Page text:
The Singapore government has set aside $30 million to help incubate medical and clean technology start-ups. It will be used to select 2 accelerators who can incubate infant start-ups.
According to a Channel News Asia article titled “S$30m set aside to grow medical, clean technology start-ups”, this is the second tranche of funding to follow the first $40 million dispensed in 2011, when 2 medical technology accelerators was appointed. The accelerators will identify and evaluate high potential start-ups, before financing and managing them.
The funding is managed by SPRING SEEDS Capital (SSC), a subsidiary of SPRING Singapore. It will co-invest in these start-ups on a 1:1 basis.
Edwin Chow, Executive Director of SPRING Investments, said a longer investment period and higher quantums supported by incubation is needed for higher rates of success by start-ups.
“With this second tranche of funding, we hope to expand the pool of accelerators who can fast-track the growth of Singapore start-ups in medical technology, as well as other emerging sectors such as clean technology,” he said.
Rikvin acknowledges that this is a right move by the Singapore government in nudging the economy towards a more sustainable one which is built on long-term foresight, instead of one based on short-term investments which result in only temporary increases in economic productivity and growth.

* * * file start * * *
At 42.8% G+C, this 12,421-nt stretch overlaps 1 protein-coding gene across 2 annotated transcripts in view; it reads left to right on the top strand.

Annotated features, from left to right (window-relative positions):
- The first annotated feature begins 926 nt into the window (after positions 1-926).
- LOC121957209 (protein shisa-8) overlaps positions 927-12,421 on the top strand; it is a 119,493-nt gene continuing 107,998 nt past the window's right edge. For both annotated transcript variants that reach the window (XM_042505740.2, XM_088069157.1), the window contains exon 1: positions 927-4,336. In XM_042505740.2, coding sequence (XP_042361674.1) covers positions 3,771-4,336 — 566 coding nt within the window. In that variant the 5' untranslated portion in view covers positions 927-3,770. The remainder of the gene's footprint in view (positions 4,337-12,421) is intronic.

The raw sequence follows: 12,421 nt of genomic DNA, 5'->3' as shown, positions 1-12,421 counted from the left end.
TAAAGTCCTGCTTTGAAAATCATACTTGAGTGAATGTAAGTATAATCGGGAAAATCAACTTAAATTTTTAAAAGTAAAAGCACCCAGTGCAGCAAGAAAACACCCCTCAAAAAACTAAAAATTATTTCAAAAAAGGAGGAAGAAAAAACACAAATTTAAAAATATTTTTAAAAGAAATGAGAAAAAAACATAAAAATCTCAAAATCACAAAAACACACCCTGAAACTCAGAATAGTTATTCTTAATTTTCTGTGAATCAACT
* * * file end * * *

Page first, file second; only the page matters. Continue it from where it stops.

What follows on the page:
Pushing for growth in the medical and clean technology sectors will place Singapore as one of the emerging global hubs in these two areas.
Mr Satish Bakhda, Head of Operations, Rikvin, commented: “Because the world is facing an ageing population, and people are getting chronic diseases like cancer at a younger age, this means that the medical technology sector will face increasing booms.”
Mr Bakhda also said clean technology will be highly-sought after in the future as companies are compelled to work hand-in-hand with the authorities to reduce environmental degradation.
“Other than being required by stringent environmental regulations to ensure that their production processes are sustainable, big companies like multinational corporations are trying hard to be seen by consumers as trustworthy brands who are helping to protect the planet. Only then will their businesses continue to grow.“
“Clean technology will undoubtedly be one of the fastest-growing industries in the future,” he said.
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